Jonathan Dovey reporting

Report on Rotary Event

photoAt lunchtime on Tuesday 8th November 2016 a party consisting of most of the members of Henley in Arden Rotary Club (HRC) joined members of Moseley and Sparkbrook Rotary Club (M&SRC) for their meeting held at Hall Green HG Club, Doveridge Road, Hall Green, Birmingham.

It is quite a common practice for Rotarians to visit different clubs for a variety of reasons, the main one being simply to enjoy each others' company, known as fellowship; indeed most clubs have a dedicated Fellowship Officer. Another common reason would be to discuss projects which the two, or even more, clubs have undertaken together, either for reasons of using different skills from each club, or just to share the costs of said venture. A good example of this is an annual project undertaken by these very clubs who join together to take a coach load of inner city children to Hatton Country World.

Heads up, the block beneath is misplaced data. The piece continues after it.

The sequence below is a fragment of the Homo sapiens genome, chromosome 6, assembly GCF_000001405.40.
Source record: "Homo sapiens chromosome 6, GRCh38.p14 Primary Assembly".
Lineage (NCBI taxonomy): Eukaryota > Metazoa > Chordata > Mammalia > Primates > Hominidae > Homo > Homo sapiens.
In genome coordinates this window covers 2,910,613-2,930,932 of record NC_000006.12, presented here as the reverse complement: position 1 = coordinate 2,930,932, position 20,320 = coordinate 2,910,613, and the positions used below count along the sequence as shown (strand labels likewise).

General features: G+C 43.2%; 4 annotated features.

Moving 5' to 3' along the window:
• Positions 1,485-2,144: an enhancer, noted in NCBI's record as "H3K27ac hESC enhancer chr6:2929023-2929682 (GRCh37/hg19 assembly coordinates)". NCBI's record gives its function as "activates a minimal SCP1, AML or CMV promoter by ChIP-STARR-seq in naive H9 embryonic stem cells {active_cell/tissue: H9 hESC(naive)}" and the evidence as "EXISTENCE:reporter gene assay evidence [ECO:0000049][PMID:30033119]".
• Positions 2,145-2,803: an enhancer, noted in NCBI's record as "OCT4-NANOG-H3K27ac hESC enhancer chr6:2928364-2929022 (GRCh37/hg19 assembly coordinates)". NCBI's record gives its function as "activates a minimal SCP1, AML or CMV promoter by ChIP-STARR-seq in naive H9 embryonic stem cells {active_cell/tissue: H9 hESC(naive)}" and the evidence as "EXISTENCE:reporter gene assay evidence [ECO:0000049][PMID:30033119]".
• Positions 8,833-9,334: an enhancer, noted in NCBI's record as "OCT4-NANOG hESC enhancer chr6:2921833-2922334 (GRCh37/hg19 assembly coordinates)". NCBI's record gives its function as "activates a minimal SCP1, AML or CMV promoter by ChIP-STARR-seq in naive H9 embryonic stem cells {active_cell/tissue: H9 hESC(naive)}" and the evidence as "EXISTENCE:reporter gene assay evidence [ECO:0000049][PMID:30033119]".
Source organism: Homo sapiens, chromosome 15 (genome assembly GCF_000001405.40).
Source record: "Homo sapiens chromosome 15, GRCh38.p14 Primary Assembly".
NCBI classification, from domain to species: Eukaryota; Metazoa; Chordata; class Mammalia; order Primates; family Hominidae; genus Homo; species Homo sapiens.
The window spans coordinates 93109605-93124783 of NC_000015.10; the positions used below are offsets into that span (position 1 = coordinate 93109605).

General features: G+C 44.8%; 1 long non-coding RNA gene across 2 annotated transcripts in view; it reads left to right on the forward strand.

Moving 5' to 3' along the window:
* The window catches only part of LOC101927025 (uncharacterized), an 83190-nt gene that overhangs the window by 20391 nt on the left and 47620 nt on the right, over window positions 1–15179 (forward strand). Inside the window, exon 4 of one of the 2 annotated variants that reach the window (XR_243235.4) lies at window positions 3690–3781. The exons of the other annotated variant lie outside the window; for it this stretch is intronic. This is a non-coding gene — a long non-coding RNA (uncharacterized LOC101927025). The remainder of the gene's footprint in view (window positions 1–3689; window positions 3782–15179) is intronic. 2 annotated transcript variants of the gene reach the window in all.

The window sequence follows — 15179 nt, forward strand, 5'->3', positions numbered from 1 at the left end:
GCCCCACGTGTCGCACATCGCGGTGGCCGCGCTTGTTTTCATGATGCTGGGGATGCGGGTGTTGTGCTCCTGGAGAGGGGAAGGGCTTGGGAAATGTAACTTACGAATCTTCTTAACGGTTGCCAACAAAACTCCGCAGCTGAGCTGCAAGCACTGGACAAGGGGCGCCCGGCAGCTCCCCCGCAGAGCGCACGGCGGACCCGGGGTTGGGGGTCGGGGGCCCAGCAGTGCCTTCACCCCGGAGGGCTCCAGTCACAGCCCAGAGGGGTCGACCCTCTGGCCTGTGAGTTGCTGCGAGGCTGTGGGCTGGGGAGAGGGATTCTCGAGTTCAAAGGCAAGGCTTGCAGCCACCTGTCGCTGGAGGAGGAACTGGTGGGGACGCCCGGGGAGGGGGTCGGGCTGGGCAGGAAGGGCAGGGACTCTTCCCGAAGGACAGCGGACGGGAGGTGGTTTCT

M&SRC organised the coach and kids and HRC sorted out the costs with Hatton, who it must be said are helpful to us both with the cost and supplying guides to help ensure the kids, some of whom have never had the opportunity to visit the country and come into contact with animals, have a great day. I have to say that us "Big Kids" sorry Rotarians who turn out to help at the park really enjoy ourselves too, it is a wonderful feeling to see the excitement on the children’s faces as they leave the coach and to know you are partly responsible for this. It would be great if we could take many more but as our clubs rely on the generosity of members of the public supporting our various money-making ventures, we can only take so many.